Blog By Tim Rodgers
Organophosphate esters (OPEs) are some of the most commonly used flame retardants in consumer products today, especially electronics. OPE exposure has been linked to a number of different health effects, from reproductive problems to lower IQ in children.
OPEs are considered “additive” flame retardants, meaning that they are not chemically bound to the products in which they are placed but simply mixed in. This lack of bonding means that OPEs evaporate over time, entering the indoor air or attaching themselves to dust particles, which settle out onto all the surfaces in our homes and offices and our clothes.
Exposure to OPEs indoors comes mainly from two sources – air and dust, which our hands bring to our mouths when we eat or wipe our faces. This second pathway is particularly important for children, who typically consume a lot more dust when they are crawling around than the rest of us do! However, the chemical characteristics of OPEs means that exposure to certain OPEs can also occur through drinking water, although the story for that is a little more complicated.
Over time, indoor air and dust move outdoors through ventilation, laundry, or sweeping and vacuuming. Once in the outdoor air, rain washes the water-soluble OPEs from the atmosphere and into our lakes and rivers, where they are extremely persistent and also mobile – meaning that once in the water OPEs tend to stay there and can be transported long distances through rivers. These freshwater sources also receive water from wastewater treatment plants, where the same properties that make OPEs easy to wash out of the atmosphere and persistent in water also make them hard to remove from wastewater. These sources combine to give OPEs very high concentrations in surface water, especially in urban areas.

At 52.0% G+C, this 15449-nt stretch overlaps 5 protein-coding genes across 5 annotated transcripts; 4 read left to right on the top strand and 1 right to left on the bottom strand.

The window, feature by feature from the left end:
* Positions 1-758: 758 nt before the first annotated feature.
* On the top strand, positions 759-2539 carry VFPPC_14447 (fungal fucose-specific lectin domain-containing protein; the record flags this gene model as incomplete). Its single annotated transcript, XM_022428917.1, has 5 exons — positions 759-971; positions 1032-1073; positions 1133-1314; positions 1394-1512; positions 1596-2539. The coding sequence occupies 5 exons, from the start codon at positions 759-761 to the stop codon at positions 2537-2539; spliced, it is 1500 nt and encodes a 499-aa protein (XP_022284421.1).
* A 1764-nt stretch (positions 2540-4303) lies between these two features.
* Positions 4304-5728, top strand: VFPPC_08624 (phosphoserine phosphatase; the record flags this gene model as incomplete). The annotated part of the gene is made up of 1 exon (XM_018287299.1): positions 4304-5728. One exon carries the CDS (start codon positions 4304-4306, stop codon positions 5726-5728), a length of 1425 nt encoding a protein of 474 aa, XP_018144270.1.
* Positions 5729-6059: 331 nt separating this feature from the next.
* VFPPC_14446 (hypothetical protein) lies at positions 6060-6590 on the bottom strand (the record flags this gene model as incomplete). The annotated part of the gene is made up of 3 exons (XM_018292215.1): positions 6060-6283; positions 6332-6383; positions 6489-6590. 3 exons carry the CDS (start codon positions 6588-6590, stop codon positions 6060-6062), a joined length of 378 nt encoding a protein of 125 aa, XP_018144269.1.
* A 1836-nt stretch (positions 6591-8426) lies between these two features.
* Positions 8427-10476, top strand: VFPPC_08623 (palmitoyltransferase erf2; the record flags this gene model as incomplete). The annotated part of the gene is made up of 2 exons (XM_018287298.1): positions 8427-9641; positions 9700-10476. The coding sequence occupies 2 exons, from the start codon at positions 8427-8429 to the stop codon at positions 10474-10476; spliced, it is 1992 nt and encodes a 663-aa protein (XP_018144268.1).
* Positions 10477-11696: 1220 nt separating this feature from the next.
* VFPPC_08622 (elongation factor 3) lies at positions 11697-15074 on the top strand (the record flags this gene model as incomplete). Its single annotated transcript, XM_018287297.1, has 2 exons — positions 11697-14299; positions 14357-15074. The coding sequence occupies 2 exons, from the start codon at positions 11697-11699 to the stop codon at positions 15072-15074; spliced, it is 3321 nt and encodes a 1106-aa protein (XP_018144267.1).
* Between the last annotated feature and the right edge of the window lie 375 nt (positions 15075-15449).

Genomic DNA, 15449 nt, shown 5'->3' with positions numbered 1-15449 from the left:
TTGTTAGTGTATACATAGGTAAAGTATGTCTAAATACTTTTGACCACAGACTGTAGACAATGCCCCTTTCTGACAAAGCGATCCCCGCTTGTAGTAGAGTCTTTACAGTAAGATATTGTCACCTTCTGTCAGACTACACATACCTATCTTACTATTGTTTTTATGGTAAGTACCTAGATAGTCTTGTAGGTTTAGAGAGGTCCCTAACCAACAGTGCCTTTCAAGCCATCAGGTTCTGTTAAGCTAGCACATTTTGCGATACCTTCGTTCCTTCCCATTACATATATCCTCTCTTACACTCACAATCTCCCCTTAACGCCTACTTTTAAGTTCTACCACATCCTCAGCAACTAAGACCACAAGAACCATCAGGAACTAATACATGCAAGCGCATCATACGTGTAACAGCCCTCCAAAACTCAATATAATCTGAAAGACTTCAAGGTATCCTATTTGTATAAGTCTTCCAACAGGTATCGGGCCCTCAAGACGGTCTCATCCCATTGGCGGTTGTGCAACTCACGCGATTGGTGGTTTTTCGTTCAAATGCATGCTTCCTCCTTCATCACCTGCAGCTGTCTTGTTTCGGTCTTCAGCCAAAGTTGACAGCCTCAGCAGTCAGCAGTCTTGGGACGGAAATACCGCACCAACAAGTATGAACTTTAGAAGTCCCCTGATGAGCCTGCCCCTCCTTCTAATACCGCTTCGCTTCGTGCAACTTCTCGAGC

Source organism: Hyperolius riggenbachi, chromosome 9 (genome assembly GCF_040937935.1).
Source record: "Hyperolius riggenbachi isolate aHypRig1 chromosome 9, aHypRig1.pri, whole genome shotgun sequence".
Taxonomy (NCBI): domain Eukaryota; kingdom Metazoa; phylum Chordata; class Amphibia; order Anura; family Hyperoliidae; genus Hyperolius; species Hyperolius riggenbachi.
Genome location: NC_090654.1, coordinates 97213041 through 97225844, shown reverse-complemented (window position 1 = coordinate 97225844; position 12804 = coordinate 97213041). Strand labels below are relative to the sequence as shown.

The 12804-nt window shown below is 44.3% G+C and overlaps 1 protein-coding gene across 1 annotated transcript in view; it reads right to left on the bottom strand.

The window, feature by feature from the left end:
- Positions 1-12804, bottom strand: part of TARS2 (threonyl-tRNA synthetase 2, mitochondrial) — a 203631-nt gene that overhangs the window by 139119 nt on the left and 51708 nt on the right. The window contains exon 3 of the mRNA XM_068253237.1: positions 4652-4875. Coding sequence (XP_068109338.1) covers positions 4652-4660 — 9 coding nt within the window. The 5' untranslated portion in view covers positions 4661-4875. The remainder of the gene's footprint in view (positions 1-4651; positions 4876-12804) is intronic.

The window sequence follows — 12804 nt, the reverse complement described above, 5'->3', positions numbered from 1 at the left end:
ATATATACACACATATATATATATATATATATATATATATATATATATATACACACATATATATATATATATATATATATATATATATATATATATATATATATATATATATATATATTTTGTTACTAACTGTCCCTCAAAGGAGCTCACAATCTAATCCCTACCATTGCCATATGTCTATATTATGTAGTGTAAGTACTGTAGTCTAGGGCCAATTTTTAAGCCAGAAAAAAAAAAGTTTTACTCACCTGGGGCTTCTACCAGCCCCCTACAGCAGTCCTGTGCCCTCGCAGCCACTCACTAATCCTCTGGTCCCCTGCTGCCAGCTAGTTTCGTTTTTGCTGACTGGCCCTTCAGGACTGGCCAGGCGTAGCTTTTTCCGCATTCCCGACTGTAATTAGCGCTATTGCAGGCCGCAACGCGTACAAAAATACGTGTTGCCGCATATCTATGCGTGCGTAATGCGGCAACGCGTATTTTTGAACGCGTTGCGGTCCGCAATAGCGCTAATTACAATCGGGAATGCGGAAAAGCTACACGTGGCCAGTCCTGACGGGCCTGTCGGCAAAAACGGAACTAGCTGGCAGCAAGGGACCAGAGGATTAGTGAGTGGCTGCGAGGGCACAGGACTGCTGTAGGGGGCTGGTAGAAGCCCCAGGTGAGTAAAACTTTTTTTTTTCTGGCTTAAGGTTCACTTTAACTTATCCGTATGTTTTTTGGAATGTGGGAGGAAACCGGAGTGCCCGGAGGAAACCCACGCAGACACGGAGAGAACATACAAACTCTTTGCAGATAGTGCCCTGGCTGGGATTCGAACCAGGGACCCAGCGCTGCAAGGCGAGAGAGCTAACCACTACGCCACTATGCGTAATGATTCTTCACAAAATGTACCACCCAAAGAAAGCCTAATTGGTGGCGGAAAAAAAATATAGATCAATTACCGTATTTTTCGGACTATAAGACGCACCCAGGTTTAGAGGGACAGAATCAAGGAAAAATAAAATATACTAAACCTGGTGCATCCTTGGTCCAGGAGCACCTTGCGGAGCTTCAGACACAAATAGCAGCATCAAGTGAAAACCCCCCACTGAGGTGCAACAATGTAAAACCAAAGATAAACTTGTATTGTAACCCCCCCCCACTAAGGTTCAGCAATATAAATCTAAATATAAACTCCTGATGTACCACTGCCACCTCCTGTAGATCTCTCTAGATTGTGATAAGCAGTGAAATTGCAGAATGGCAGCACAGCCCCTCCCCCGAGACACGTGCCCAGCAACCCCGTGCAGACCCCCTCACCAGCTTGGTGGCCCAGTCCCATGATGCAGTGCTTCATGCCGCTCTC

Where I am from in Canada, the same river has 30 wastewater treatment plants and 49 drinking water systems serving almost a million people. The release of OPEs and other chemicals to surface water there can have serious consequences if it is difficult to remove by drinking water treatment systems. This unfortunately is true for OPEs. Over time the multiple sources and difficulty in removing OPEs and other, similar compounds from water can lead to accumulation in drinking water cycles, which is a new source of concern for flame retardants. Some OPEs have been found in drinking water from around the world, indicating that this concern is warranted.
Today, researchers like me are working on ways to remove OPEs from wastewater, rain water, and drinking water through a variety of treatment technologies. This ranges from vegetated wetlands, where the plants might be able to absorb the OPEs before they are released to the environment, to advanced oxidation processes that aim to break the OPEs down wherever they might be found. These end-of-pipe solutions are important, but the most important way to reduce our exposure to OPEs is to support regulations to reduce the required levels of flame retardants in consumer products.
Tim Rodgers is a PhD Candidate at the University of Toronto in the Department of Chemical Engineering and Applied Chemistry